This plant  has  stood in a pot in my  unheated greenhouse for three years at least  and despite not  being   watered for months on end each year it sends  up leaves  which eventually wither because I forget t to water it.  This year s soon as the leaves appeared in early February I decided to  water it,  albeit rather spasmodically  and it rewarded me with  two flowers. Having since seen pictures of the flowers on-line I realise how feeble mine are but that's not the point. This is the point. Take a sniif at  this quite small  and in many ways   insignificant flower and you will be bowled over by the sweetness and power of its scent. It is very much like a souped up Hyacinth and described by  Brian Mathew as having 'a very strong fruity aroma'.  Musscari macrocarpum ( macrocarpum = big fruit) is not tough enough to  thrive outdoors  in the English  Midlands   though it is  far from being out and out tender.
If your garden has been overwhelmed by the common Muscari negeletcum   and you have been put off them then check out M. comosum and  M.latifolium. There is a  M. latifolium  hiding in the  background of the Narcissus  above. It is a very classy plant  with one  very broad leaf and flowers that grade from  paler blue sterile flowers at the top of the head to  dark violet almost black blue at the base.


Nitty Gritty

If this doesn't make you smile then I would go and get yourself  checked out. Four little aliens  taking a look around. Alpine Saxifraga federici-augusti ssp grisebachii in tiny tin pots. 

Anna Purna,  prompted by the recent piece on Kabschia Saxifrages  has written to me.  She says , 'All the books tell me to grow my alpines in  gritty compost but when I get them from the shop they are always grown in ordinary compost. Why do the suppliers grow them in  what looks like multi-purpose compost when I am told they need gritty compost?'
I know just what you mean Anna. I have  bought  cacti where the advice is just the same but they are grown in either peat based compost or something very similar with not a chip of grit or grain of sand  in sight.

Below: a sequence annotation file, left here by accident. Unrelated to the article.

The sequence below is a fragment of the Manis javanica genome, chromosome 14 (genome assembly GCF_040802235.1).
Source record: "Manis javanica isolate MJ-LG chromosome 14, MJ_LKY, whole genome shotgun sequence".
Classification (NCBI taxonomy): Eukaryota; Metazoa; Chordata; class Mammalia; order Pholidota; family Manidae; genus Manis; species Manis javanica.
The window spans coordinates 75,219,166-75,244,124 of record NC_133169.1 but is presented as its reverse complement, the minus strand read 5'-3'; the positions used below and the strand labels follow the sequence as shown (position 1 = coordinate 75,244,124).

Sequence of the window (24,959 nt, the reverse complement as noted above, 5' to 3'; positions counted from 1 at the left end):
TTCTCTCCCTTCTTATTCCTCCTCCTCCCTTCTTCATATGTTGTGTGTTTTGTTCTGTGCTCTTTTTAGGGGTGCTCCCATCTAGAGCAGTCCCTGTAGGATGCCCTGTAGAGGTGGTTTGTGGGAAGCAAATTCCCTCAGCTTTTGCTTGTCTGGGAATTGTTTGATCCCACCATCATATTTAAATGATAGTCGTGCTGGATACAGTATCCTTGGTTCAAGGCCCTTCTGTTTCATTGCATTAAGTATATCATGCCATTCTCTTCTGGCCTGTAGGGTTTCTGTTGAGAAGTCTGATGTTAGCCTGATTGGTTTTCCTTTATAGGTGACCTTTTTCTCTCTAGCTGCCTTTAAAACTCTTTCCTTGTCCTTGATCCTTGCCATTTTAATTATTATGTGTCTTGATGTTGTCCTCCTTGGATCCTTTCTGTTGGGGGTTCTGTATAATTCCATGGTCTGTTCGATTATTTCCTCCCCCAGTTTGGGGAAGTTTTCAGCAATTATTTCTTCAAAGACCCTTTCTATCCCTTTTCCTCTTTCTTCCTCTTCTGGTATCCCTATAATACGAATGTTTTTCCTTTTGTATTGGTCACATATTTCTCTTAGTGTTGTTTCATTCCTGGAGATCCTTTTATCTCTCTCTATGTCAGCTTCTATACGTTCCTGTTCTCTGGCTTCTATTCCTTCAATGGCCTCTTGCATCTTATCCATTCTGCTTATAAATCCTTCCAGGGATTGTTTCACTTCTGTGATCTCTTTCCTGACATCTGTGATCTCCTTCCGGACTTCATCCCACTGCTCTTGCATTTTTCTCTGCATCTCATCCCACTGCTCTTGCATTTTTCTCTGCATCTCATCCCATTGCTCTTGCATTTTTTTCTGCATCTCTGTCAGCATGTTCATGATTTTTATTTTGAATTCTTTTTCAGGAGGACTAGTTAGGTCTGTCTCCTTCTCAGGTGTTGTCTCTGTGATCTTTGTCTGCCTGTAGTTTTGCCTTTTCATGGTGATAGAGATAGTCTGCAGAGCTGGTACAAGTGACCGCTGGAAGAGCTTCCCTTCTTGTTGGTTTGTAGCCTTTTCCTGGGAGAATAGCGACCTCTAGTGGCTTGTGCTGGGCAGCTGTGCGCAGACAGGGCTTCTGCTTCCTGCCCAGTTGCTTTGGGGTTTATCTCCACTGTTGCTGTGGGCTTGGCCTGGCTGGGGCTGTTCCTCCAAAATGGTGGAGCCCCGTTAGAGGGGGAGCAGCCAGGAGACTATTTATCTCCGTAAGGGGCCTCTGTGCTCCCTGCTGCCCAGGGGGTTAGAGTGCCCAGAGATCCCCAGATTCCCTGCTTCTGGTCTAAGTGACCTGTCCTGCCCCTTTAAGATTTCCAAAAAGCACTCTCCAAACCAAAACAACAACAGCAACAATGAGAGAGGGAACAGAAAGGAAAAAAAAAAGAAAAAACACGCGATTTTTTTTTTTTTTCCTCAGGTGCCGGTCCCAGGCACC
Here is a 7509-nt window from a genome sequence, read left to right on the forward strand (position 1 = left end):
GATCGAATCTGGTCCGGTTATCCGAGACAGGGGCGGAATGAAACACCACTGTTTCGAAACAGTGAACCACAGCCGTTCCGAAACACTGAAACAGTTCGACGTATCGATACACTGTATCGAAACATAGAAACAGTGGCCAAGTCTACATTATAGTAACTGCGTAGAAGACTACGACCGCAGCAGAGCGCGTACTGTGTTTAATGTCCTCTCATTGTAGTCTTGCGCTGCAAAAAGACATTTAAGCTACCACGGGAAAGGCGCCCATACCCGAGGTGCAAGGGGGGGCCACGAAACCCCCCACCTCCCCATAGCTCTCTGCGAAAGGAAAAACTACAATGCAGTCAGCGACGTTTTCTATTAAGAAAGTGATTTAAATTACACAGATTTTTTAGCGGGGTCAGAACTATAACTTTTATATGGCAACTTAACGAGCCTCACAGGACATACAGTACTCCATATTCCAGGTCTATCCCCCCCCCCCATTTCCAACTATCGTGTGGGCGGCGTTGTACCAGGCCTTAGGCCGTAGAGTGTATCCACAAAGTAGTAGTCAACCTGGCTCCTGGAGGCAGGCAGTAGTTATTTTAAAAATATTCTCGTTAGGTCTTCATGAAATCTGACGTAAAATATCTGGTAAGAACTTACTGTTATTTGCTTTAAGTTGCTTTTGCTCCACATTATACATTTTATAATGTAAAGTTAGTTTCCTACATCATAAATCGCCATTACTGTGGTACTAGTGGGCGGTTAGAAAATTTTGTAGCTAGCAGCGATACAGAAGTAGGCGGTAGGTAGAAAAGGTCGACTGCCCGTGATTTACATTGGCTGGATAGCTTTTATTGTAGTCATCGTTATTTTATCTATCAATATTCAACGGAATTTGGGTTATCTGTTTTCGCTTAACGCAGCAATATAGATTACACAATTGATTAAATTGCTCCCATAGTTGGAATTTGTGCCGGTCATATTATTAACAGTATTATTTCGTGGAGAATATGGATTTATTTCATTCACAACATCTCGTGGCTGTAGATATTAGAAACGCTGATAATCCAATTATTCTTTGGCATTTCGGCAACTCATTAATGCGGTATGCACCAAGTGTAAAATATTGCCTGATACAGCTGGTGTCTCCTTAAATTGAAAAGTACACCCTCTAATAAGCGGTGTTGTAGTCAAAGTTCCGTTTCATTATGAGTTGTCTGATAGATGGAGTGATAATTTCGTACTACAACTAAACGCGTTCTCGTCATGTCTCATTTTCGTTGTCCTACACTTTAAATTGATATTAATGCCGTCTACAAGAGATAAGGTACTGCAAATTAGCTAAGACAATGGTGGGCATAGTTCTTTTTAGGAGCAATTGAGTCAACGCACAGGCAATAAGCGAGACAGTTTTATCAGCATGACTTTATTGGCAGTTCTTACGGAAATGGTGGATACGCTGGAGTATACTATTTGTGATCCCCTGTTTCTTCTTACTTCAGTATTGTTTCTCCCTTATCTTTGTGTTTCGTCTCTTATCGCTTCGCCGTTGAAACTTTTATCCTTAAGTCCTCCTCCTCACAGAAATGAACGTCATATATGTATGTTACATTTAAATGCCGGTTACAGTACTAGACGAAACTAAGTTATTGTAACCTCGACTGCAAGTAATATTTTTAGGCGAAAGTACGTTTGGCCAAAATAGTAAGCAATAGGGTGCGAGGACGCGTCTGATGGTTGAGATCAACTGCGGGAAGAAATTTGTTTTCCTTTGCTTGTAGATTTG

I think the reason may be this. The vast majority of  mass produced alpines are not among the  trickiest plants to grow and the grower will want the cheapest way of growing them which will mean be using the most readily available and lowest cost compost which will almost certainly be a compost that contains no soil/or grit. The lower weight of this this type of compost will also help keep transport costs down. The commercial grower will  most probably  be growing these  plants undercover so he has direct control of how much water the plants are given so the reason for using gritty compost i.e. good drainage to prevent root and crown rot  doesn't apply. The same  method  will also be used for succulents.
The specialist grower who may be supplying plants that are more difficult to grow and particularly need sharp drainage will look more closely at the compost and  you may well find that plants from such sources are grown  in a gritty compost.
It is the same with orchids. Some are supplied in a very open  bark compost, some in  a much closer mossy style of compost and then you buy a  bag of  orchid compost and it is nothing  like  either of the  composts used by the commercial growers. What is a man to do?

That's all for now see you soon. PW